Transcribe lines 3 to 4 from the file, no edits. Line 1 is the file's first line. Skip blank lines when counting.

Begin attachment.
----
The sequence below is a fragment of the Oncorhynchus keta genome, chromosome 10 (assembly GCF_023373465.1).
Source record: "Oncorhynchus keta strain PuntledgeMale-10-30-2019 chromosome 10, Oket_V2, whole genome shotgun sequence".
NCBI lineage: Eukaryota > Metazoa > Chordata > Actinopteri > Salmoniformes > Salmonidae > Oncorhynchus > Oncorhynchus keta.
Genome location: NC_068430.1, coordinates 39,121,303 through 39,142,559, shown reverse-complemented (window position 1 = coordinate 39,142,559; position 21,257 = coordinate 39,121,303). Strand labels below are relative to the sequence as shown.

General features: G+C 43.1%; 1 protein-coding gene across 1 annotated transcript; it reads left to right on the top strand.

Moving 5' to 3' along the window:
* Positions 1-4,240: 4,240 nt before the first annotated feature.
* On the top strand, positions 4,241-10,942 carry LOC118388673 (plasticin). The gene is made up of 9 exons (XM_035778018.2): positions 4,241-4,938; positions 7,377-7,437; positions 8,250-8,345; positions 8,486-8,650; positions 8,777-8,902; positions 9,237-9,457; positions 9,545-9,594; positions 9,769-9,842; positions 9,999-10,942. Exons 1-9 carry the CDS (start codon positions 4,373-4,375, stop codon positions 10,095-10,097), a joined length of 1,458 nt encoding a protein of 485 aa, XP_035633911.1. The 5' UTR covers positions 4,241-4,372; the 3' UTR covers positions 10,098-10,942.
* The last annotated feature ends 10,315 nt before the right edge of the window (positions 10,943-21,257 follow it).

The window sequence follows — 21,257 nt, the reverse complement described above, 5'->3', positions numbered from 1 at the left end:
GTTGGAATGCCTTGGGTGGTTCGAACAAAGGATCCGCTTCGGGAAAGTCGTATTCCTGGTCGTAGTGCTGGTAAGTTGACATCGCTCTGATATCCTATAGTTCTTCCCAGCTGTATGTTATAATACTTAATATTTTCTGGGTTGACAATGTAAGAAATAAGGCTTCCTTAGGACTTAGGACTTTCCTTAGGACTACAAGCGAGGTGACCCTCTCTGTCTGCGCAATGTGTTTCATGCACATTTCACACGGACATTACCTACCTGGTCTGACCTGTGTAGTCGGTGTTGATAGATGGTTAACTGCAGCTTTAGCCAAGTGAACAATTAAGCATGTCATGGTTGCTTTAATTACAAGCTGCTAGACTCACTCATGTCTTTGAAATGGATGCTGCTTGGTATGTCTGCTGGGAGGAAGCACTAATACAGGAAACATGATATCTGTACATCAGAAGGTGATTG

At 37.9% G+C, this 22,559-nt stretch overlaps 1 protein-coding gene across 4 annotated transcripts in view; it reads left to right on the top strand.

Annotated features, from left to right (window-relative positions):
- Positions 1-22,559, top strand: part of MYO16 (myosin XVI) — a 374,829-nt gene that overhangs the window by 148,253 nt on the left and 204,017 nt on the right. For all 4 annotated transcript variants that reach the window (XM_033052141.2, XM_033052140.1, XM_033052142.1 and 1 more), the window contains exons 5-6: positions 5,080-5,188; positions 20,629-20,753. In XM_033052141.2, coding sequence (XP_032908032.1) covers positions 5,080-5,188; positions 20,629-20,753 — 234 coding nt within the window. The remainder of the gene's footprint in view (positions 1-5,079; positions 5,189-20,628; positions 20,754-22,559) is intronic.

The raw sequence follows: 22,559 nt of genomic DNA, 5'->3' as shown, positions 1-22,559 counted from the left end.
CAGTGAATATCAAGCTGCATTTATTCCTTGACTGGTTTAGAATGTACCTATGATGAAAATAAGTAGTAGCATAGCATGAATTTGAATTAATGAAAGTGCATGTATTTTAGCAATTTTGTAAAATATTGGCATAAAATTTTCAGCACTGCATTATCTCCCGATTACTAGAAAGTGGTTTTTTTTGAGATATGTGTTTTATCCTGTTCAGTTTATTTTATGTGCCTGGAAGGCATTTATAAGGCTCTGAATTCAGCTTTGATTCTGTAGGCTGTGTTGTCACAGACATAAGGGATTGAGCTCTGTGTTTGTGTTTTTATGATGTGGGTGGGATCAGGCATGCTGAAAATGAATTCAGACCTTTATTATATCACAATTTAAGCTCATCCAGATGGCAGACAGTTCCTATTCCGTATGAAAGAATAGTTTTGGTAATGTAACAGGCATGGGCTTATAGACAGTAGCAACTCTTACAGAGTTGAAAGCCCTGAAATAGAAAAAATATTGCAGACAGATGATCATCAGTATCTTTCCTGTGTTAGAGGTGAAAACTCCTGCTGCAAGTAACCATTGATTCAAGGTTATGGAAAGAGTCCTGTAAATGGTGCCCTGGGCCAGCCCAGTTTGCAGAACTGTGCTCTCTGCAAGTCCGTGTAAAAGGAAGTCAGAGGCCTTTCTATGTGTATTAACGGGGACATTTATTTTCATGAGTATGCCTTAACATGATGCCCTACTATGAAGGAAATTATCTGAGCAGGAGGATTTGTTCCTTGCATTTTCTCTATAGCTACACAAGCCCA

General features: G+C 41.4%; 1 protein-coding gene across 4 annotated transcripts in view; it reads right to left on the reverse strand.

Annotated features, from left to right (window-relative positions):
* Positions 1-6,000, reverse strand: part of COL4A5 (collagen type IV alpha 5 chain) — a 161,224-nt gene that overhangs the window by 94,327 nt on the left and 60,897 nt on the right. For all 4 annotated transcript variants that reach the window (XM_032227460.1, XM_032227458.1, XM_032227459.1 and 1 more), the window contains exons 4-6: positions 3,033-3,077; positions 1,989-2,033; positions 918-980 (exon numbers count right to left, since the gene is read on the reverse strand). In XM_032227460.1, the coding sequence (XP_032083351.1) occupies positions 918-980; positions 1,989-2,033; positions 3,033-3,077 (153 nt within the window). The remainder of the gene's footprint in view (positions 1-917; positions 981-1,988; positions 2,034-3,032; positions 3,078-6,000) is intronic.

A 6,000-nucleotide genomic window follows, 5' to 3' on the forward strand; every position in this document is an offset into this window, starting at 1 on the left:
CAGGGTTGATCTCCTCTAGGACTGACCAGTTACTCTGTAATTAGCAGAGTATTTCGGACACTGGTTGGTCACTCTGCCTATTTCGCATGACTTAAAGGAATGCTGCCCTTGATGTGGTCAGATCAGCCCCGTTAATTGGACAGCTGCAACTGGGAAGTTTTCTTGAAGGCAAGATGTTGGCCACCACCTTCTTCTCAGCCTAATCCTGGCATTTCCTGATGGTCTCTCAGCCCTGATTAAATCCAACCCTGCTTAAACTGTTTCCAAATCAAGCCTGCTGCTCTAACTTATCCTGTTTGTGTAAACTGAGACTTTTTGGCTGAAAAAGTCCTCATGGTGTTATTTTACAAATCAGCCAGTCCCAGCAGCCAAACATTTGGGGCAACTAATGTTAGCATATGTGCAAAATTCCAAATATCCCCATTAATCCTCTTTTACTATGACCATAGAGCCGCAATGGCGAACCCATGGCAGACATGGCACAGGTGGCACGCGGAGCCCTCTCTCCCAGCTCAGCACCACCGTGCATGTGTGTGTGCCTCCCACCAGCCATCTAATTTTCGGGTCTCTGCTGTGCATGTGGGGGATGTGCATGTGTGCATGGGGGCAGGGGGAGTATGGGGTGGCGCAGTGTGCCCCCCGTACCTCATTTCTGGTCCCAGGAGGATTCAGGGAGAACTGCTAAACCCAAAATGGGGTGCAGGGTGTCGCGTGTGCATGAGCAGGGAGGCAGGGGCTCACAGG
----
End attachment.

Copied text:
NCBI lineage: Eukaryota > Metazoa > Chordata > Actinopteri > Salmoniformes > Salmonidae > Oncorhynchus > Oncorhynchus keta.
Genome location: NC_068430.1, coordinates 39,121,303 through 39,142,559, shown reverse-complemented (window position 1 = coordinate 39,142,559; position 21,257 = coordinate 39,121,303). Strand labels below are relative to the sequence as shown.